The Halloween episode on The Simpsons, where Homer buys the shitty wish granting monkey hand, is how I first learnt about Marrakech, and watching Almost Famous is how I learnt that Morocco is a country in North Africa (with some confirmation from my older sister) – as you can tell, watching the moving image ironically gets me off of my arse, but these images directed me to a city where I proved to myself that I could be a more independent backpacker.
I’ve spent four full 2016 days in Marrakech, but I speak confidently when I say that I got so much out of them. I arrived via the overnight train from Tangier because my preconceived idea was that, if I’d flown in, I’d get a dose of culture shock that would set my anxiety off. Unfortunately Tangier made that a reality, so, upon my arrival at Marrakech Railway Station, I found my ideas to be completely wrong. Yay!
I was passing (I was picked up) gardens and theatres and horse drawn carriages and I wasn’t once getting a dose of the anxieties, and this was very similar with the traffic leading to the airport, so I’m definitely considering a flight to the city when I return. To me, Marrakech is singular and for the time being, the most interesting city I’ve visited.
Now I’d originally intended to stay very close to the main square of Jemaa el-Fnaa, but my first hostel manager proved himself to be a dick. So, upon my return from the Sahara (I did the Sahara – they’ll be a post) I set myself up at the Dream Kasbah hostel off of Rue de La Kasbah. I feel that if you have the right kind of accommodation, where you’re comfortable and at ease, the rest of the world becomes so much easier to reach – I just didn’t have that with the first hostel.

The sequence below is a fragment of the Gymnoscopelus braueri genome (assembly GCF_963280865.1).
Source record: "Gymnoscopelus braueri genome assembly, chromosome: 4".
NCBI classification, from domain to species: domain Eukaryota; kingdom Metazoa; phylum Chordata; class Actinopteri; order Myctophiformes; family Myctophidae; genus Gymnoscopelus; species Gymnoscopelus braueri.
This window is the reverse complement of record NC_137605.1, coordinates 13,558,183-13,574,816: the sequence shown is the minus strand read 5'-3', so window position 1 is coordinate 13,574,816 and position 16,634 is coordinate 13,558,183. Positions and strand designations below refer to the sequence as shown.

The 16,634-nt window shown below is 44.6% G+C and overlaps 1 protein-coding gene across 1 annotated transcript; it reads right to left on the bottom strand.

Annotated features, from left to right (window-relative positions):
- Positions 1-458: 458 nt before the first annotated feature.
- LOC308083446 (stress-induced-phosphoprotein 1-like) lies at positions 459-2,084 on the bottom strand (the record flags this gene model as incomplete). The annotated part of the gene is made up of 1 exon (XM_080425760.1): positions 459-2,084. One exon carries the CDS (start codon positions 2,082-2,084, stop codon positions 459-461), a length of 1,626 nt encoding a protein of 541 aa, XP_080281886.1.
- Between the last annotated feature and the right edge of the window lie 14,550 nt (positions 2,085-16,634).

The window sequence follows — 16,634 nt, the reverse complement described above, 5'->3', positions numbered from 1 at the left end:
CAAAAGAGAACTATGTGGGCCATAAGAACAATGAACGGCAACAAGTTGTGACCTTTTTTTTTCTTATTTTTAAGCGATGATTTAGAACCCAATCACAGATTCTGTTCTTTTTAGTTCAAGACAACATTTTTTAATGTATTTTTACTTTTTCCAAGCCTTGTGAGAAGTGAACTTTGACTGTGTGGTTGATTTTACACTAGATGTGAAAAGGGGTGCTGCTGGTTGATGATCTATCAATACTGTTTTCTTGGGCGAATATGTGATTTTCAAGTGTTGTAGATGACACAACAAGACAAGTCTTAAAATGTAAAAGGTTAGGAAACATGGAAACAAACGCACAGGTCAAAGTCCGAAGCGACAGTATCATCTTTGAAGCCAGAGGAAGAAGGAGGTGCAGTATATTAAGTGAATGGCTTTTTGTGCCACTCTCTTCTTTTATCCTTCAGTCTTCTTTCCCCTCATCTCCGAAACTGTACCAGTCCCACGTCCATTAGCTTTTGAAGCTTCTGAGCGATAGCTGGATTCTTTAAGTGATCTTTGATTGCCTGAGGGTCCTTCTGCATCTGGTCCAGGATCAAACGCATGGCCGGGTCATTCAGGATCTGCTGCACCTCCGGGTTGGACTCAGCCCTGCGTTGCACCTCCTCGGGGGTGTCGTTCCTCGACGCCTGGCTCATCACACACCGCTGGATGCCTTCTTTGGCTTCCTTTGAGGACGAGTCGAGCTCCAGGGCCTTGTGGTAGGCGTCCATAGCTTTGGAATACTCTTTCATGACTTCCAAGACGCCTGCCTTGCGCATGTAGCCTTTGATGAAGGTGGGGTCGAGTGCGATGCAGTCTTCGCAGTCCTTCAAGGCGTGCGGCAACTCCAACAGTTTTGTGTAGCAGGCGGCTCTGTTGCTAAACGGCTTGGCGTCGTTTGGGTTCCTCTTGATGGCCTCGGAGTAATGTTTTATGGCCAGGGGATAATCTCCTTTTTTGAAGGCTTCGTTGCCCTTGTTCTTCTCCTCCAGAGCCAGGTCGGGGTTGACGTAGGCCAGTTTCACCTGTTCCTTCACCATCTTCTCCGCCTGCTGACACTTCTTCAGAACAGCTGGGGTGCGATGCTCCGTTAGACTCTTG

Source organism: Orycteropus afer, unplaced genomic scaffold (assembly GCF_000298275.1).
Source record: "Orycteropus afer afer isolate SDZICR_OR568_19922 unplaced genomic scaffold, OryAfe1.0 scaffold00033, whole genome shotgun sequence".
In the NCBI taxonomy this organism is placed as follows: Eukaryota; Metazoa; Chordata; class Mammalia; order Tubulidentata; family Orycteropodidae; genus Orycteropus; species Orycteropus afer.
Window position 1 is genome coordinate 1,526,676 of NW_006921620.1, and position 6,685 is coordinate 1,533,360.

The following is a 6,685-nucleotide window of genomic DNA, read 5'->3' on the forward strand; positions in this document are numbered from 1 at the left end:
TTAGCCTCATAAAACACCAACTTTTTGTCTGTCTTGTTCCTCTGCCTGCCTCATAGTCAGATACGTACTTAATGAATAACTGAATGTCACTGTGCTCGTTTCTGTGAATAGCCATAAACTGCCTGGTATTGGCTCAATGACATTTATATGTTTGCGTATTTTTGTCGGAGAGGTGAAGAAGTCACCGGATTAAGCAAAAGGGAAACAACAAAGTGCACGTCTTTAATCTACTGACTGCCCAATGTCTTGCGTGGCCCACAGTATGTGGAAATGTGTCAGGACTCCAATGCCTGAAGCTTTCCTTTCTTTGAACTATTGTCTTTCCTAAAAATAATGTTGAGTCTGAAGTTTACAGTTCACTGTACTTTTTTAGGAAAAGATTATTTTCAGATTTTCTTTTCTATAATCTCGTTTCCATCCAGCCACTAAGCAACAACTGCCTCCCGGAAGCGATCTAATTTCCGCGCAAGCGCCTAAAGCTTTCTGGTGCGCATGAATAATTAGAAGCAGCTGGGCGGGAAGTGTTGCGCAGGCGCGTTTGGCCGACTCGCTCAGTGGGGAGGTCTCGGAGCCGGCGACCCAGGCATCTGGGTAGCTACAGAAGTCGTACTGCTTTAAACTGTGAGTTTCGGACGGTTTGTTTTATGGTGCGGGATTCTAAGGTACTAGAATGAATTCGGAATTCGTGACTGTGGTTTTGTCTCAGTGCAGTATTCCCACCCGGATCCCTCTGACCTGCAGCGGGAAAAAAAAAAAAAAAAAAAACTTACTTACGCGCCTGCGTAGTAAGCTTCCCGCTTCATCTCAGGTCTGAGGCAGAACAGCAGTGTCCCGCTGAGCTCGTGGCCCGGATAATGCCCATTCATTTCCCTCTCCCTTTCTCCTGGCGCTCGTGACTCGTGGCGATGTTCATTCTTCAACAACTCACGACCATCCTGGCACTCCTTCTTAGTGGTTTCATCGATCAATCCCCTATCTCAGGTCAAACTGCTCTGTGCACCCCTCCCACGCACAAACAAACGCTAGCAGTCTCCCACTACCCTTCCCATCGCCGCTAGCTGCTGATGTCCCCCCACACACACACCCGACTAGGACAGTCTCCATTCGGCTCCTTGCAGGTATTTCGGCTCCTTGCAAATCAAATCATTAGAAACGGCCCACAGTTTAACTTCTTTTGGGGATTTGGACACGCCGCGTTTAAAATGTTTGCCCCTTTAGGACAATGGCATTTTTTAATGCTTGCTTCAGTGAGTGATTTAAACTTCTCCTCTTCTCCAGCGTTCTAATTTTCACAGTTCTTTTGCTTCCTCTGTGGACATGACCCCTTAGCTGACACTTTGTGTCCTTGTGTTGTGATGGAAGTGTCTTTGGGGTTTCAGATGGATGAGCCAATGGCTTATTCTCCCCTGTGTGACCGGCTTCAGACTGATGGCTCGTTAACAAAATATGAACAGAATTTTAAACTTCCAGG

This neighbourhood is a little further from the square but it is so much nicer, quiet and something to look at – one of its most distinguishing features is the Mosquée Moulay El Yazid. I found no great fault with the hostel or the area, except for a guy who wouldn’t work the horn on his motorbike and some teenagers who insisted I pay them for a handshake – yes, they will go far.
Back to this oh so interesting city, where secluded back alleys and hanging flowers by taxi ranks prove most picturesque, you will find a blend of artists, randoms willing to help out (one guy offered me a stool to sit on whilst my companions haggled for a handbag – all true) and all the rest, most of which will kindly inform you that the royal palace is closed, even if you’re not looking for it.
Despite the few who will want to take advantage of you (more mellow here than in Tangier, I swear it), there are genuine people out there in the world, so it’s important not to lose faith in that fact.
On the ‘what to do’ side of things, there are a couple of staples I’d happily recommend. Again, some things are best done with a friend but if you’re travelling solo, like I did, buddy up with whomever you’ve had breakfast with. Speaking as an anxiety ridden introvert now, Marrakech, as well as Tangier, did wonders for my ability to socialise with other travellers.
Firstly, hit the souks! Next to Jemaa el-Fnaa, this market is huge, mental and the guaranteed epicentre of getting lost (you haven’t visited a souk right if you haven’t gotten lost) so that’s where having a buddy proves beneficial – things should be a little less Blair Witch also.
You will find just about anything you could need, from handmade woodworks, leather products, spices and even socks. Now, haggling is a big part of the souks and low and behold, I’m a terrible haggler (this is where befriending a Finnish-Swedish type artist pays off) but I learnt enough to get a wooden cobra for ten dirham cheaper on my last day – hashtag winning.